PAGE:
Welcome to the musical meandering insights of Aaron Joy. Here you'll find 600 reviews of CDs & DVDs of rock & metal in all its variations, mainstream & indie. What they all share is that the album or band is unique in some way & not every submission was reviewed. Please share these reviews or link to them if you like what you read. Reviews are no longer being posted here but feel free to e-mail Aaron & post comments. (Formerly the Roman Midnight Music Blog) (last update 5/23/2017)

March 19, 2011

Bruce Cockburn ~ Humans

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Style: folk rock, world rhythms, Canadian
Label: Columbia
Year: 1980
Home: Toronto, Ontario, Canada

Members: Bruce Cockburn ~ guitar/vocals/dulcimer
Bob Disalle, Benbow ~ drum
Bernie Pitters, Patricia Cullen, Jon Goldsmith ~ keyboards
Dennis Pendrith, Tony Hibbert ~ bass
Pat La Barbera ~ reeds
Brian Leonard ~ percussion
Hugh Marsh ~ violin
Murray McLauchlan, Rachel Paiement, Leroy Sibbles ~ b. vocals

Canadian icon Cockburn started his career as a folksy singer-songwriter with a strong Christian message, which was eventually tucked in the mix to distance himself from the American Christians, only to eventually move in a new direction with world rhythms & a socially conscience/critical lyrical position that found a climax with both fans & critics both then & now with 1980's simply titled Humans. It fully brought together everything he'd been experimenting with from the world beats to the Christianity to the folksy laid back sound along with a heavy criticism of the disfunctionality of society & its institutions. But, unlike many similiar themed albums,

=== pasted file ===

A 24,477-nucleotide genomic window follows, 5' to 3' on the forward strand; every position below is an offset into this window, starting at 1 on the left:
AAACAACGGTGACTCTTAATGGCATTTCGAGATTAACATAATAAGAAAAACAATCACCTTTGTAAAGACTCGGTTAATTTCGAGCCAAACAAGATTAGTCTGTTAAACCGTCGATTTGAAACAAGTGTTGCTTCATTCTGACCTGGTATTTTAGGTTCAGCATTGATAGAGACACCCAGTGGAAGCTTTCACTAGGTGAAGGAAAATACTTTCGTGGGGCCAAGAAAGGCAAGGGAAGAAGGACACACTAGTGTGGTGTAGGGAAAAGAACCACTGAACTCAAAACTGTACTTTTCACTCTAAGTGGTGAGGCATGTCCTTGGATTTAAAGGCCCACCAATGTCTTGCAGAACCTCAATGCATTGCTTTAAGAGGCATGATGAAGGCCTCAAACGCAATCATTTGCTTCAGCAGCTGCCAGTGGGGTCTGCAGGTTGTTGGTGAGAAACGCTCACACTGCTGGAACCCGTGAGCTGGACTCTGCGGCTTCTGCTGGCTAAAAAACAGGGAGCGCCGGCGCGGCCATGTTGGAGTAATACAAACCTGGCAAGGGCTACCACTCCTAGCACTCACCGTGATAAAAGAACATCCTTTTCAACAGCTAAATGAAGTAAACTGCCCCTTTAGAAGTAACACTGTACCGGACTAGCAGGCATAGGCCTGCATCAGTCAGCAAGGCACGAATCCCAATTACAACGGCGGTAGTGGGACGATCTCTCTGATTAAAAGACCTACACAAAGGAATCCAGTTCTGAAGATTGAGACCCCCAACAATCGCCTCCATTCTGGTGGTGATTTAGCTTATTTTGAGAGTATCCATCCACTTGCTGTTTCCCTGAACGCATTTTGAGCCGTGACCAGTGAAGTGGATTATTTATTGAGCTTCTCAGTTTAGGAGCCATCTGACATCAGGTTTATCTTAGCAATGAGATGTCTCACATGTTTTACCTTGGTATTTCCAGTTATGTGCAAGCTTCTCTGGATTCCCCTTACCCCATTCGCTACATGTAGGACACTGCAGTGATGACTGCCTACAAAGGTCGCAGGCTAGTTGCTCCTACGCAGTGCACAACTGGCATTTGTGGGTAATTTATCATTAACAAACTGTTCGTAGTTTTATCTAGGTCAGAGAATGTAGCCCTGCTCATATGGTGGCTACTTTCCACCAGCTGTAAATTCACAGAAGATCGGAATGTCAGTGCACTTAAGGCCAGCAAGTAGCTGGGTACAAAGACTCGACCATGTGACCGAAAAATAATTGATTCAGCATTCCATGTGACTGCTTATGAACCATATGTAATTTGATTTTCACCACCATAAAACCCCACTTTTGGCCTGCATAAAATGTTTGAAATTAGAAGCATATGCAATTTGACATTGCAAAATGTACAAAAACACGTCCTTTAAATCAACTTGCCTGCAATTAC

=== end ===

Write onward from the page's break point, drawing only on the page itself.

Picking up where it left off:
such as Paul McCartney's Off The Ground, Humans is so laid back it doesn't come as frightening & bonking- on-the-head condemning as one may expect given Cockburn's reputation. Part of this is due to the use of reggae rhythms that Cockburn discovered with a move to Toronto, considering that few expect reggae to accompany anything but political themes. But, while he's undoubtedly an activist he's also a storyteller no different than Jim Croce or Bob Dylan, calling upon the tradition of observation under the guise of harmless folk music. The difference though, besides having the best voice of the three, is that Cockburn is neither a middle-class working man nor a wanna Kerouac-esque bum/poet. Cockburn is a radio friendly balladeer in a way neither of them ever have been except in bits & pieces. Humans is an album of inner turmoil, as the opening "Grim Travellers" belays just with its title & the lines "Ministers meet/work on the movement of goods/also work on the movement of capital/also work on the movement of human beings/as if we were so many cattle" which deftly & quickly maps out for the listener Cockburn's spiritual & social worldview. We find ourselves falling into his welcoming words that sound more like gentle dreams than criticisms. There's no offers of solutions or comforts, just observations of a world falling down but under God's hand. He's not angry, though "More Not More" gets close with its I-can't-take-it-anymore attitude, & is just observing & at times at confused at what's being seen. He has the eye & wit of Dylan but without falling in into the world-play trap of unclear messages. The successive albums would largely follow Humans' template, though Cockburn would later return to his acoustic folk side in the 90's, but the benchmark was set. Though it was recorded in 1980 it sounds as timeless as the problems it observes, largely due to the mix of musical styles including Bernie Worrell-esque funky organ, violin, reggae, soft Joni Mitchell-esque folk, jazz saxophone & even 80's keyboards. Ironically, given all that & Cockburn's personal instrument, the album is unusually light on guitar solos. If you want an introduction to the wonder of Bruce Cockburn start here, & as another reviewer said you'll end up returning here too. I originally wasn't going to review this album as is a bit softer than my normal review choices but after two consecutive listens I couldn't resist not talking about it. Trust me that you'll not be able to put it down.

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